Joey Salvati, a father of two from New Kensington, Pennsylvania, wants to help you raise your children into moral, responsible, Christian adults. A carpenter by trade, Salvati has designed two wooden spanking paddles. You can choose which device better fits your needs at his Web site, Spare-rods.com. With the purchase of each paddle Salvati even throws in a guidebook detailing the number of swats each violation might merit: one for disrespectful behavior, two for cursing, three for cheating or lying. He offers advice for the demeanor of the parent as well: "Use [my paddles] lovingly and NEVER in anger."
"Spare the rod, spoil the child" has long been invoked by Christian parents as a foundation for proper child raising. The concept does indeed have a biblical grounding. The book of Proverbs instructs, "He who spares his rod hates his son, but he who loves him disciplines him properly." Then again, the Old Testament suggests other guidelines for meting out punishment - stoning to death a woman caught having sex outside of marriage, for instance - that we today consider barbaric.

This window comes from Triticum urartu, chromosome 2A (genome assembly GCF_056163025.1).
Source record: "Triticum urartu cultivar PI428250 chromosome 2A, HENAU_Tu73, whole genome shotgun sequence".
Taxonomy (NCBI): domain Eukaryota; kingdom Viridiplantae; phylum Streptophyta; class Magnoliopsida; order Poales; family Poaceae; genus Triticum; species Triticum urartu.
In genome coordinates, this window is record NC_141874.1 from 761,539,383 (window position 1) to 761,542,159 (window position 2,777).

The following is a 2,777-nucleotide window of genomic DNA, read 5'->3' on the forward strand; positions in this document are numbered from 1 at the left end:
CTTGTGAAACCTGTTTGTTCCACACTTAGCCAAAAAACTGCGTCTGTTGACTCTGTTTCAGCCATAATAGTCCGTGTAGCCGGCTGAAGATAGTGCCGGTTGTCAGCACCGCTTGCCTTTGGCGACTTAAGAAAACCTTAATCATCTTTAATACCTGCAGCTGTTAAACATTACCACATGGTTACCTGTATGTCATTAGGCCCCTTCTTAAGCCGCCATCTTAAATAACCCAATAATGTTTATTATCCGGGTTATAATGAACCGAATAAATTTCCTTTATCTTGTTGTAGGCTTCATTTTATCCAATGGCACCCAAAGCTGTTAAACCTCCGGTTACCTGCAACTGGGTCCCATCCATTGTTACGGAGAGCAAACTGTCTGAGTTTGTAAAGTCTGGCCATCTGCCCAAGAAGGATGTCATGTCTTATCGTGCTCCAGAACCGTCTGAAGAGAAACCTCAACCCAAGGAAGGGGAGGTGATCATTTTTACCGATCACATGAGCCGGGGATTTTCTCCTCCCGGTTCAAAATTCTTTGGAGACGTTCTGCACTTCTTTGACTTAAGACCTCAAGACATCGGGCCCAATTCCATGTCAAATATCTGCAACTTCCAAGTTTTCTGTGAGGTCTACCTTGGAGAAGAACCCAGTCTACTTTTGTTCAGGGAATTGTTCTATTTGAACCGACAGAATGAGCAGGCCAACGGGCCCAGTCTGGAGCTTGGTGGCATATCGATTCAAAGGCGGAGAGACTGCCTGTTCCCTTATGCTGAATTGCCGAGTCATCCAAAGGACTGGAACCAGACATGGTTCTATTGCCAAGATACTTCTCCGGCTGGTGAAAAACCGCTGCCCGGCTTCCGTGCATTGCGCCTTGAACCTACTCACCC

An evangelical justification for the physical discipline of children goes deeper than a few isolated verses in the Bible, however. Many evangelicals believe that because children are born with the stain of original sin, they cannot help but rebel against what is right and good. In other words, it is in the nature of children to do wrong. The threat (and practice) of pain, in this view, is the only tool that will steer children toward the good. James Dobson expresses the view well on the Focus on the Family Web site: "Corporal punishment, when used lovingly and properly, is beneficial to the child because it is in harmony with nature itself."